Hetero-dontia dentition is the technical term given to the teeth of humans and most omnivorous mammals, simply meaning that the teeth are capable of handling various forms of food substances. The upper and lower jaws have a nearly identical set up.

The incisors can be found are the four front teeth on both rows, which are designed to tear through and cut the food from its source, such as biting into a sandwich. Their shape is reminiscent of chisels, and they operate on the same basic principle.

The cuspids, which are often called canines, are shaped rather like cones. Their main purpose is to hold food and help in the tearing process, and they are positioned at the corners of each set of teeth. Canines and incisors are unique in their single root composition, unlike the remaining teeth which have at least two. The labial side of the incisors and canines are those that run along the lips’ edges.

The bicuspids, or premolars, are positioned just behind the canines. Premolars generally have two or three roots and appear to be more rounded to serve their purpose of grinding food. The irregular surfaces that they appear to have are known as dental cusps, and are the exact right shape for grinding the food to a pulpy, easy to swallow mass. The surface of the premolars which remains near the cheek is known as the buccal surface. The remaining teeth are known as molars. For all teeth, the surface which runs along the tongue is known as the lingual surface.


Humans go through two sets of teeth, the first set which arrive during early childhood and the second set of permanent teeth that comes in during late childhood and preadolescence. This phenomenon is known as diphyodont. There is an actual formula to discern the two sets of teeth humans develop over a lifetime.

Deciduous Dentition Formula: I 2/2, C 1/1, DM2/2, = 10x2 = 20 teeth Permanent Dentition Formula: I2/2, C 1/1, P 2/2, M 3/3, = 16x2 = 32 teeth

What this stands for is nothing more than the first letter of the identified tooth followed by the total number of that tooth in the mouth for each given cycle. I stands for incisors, C means canines, DM refers to deciduous molar, P refers to premolars, and M means molar, as in the permanent type.


Image: Teeth

Somewhere around 6 months of age, the milk teeth, or the 20 deciduous teeth, begin to emerge from the gums. The first teeth are most typically the incisors, although sometimes a rare child might sport a lower canine or something first. These teeth continue to come in until at around age 2 ½ to 3 the full first set of deciduous teeth have grown into the mouth.

Somewhere around the age of 6 or 7, the deciduous teeth begin to be replaced by the permanent teeth, forcing the deciduous teeth to fall out as the permanent teeth grow into the space. Typically around age 17, the final set of molars, the wisdom teeth, begin to erupt. However, there have been numerous documented cases of wisdom teeth breaking the surface of the gums as late as age 30. Wisdom teeth are not usually able ot accommodated by the size of the current human mouth, leading scientists to believe that the mouths of humans was once much larger. Wisdom teeth often grow in sideways, and can crush the molars next to the erupting wisdom teeth if not removed.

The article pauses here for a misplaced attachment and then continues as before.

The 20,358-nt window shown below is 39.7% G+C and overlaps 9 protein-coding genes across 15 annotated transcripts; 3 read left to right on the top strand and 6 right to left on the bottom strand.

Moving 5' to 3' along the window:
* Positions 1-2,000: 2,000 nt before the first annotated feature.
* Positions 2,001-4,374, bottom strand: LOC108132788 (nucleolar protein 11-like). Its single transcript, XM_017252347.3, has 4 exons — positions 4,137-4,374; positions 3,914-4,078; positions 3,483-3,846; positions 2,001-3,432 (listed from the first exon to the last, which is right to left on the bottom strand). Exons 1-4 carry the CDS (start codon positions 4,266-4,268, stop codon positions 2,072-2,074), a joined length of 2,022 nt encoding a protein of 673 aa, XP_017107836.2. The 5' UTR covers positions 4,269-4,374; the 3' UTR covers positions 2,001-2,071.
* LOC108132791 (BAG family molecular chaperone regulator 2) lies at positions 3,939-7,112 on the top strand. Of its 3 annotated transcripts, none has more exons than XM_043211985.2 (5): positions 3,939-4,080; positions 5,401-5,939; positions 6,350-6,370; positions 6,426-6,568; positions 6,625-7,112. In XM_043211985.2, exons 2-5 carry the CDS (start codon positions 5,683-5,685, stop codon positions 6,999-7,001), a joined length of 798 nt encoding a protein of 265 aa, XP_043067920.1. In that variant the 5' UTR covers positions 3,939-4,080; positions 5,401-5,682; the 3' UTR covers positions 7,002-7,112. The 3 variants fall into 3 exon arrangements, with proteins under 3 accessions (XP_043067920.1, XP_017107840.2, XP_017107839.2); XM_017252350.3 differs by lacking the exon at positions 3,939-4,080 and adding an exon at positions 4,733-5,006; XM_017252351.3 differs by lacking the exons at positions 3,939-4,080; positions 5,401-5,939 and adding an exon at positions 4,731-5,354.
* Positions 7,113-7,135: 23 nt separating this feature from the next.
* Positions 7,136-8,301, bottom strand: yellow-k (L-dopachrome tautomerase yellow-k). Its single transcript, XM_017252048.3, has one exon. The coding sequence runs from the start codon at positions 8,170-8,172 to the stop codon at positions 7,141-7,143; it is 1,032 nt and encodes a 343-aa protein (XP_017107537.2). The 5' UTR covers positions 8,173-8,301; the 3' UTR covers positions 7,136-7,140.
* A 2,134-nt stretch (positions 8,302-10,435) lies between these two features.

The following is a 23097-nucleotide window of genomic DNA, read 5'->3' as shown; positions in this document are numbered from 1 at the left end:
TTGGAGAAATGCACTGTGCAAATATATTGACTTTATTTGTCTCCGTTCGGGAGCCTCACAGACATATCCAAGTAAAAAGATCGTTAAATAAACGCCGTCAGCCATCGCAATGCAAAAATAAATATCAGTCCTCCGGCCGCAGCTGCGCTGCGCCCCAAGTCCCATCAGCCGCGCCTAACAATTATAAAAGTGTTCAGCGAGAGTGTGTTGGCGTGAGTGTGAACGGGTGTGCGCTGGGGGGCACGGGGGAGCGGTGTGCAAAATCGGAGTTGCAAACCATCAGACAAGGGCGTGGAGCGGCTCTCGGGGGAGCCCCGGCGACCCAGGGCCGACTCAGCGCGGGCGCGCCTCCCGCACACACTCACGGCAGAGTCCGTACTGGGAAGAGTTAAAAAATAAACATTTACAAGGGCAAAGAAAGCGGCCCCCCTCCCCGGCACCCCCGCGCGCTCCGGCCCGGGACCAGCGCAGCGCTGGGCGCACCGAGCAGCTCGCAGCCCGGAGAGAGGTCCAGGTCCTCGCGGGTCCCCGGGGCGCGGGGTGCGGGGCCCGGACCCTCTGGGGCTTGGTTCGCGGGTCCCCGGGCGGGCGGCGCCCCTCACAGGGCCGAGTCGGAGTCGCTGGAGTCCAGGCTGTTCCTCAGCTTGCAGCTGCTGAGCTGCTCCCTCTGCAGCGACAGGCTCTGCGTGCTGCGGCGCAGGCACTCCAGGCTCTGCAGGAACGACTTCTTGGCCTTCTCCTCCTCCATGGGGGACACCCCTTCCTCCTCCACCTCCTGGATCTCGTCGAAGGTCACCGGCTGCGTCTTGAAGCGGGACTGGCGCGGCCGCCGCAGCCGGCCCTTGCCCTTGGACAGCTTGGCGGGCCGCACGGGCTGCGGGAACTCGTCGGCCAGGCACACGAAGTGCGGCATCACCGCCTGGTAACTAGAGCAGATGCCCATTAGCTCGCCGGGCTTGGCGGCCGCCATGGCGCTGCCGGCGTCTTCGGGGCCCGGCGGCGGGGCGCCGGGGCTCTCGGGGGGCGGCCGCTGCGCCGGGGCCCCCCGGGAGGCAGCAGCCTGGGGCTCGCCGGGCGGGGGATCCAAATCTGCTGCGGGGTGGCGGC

The design of human teeth is really quite ingenious. The dental cusps belonging to both the molars and the premolars are designed to occlude, allowing for the crushing and mashing of food that the incisors and the canines have torn from the source via a slicing action made when they slide across each other.

Each tooth has a crown, which is the exposed section above the gum line. Teeth are held into their sockets, or dental alveoli, by at least one root. The teeth fit into the recesses of the alveolar processes belonging to the mandible and the maxillae. Every tooth socket has a lining of connective tissue known as the periodontal membrane. Roots are cemented with a material aptly named cemetum, which enables teeth to be exposed to a wide variety of circumstances. The tooth is actually secured to the dental alveoli via fibers which run from the periodontal membrane into the cementum. There is a mucous membrane which encases the alveolar process, casually called the gums, known as the gingiva.


The tooth itself is similar to bone, but is in fact constructed of dentin, which is harder than bone. Enamel coats the dentin, creating the crown, which makes the tooth even more difficult to penetrate. Enamel is the hardest, most durable substance throughout the entire human body, and is comprised of nearly 100% calcium phosphate. Inside the tooth, centrally located, the tooth contains an additional cavity which holds the pulp. The pulp is comprised of connective tissue and blood vessels, and is responsible for keeping the tooth alive. Lymph vessels and nerves are also found within the pulp cavity. It is this cavity which is opened and repaired when a root canal is performed. The apical foramen, which is the opening that permits a root canal, is the main entranceway to the tooth for the necessary nourishment the tooth requires. During embryonic development, a mother who lacks sufficient Vitamin D and calcium in the diet is likely to rob the fetus of the proper building blocks for healthy teeth. A poor diet during the embryonic stage can result in bad teeth even after the permanent set grow in.

Chemical digestion begins with saliva, which with the help of the premolars and molars, churns the masticated food into the bolas. Saliva helps to break down the food, give it taste, and is the secondary link in the process of digestion, second only to the teeth.
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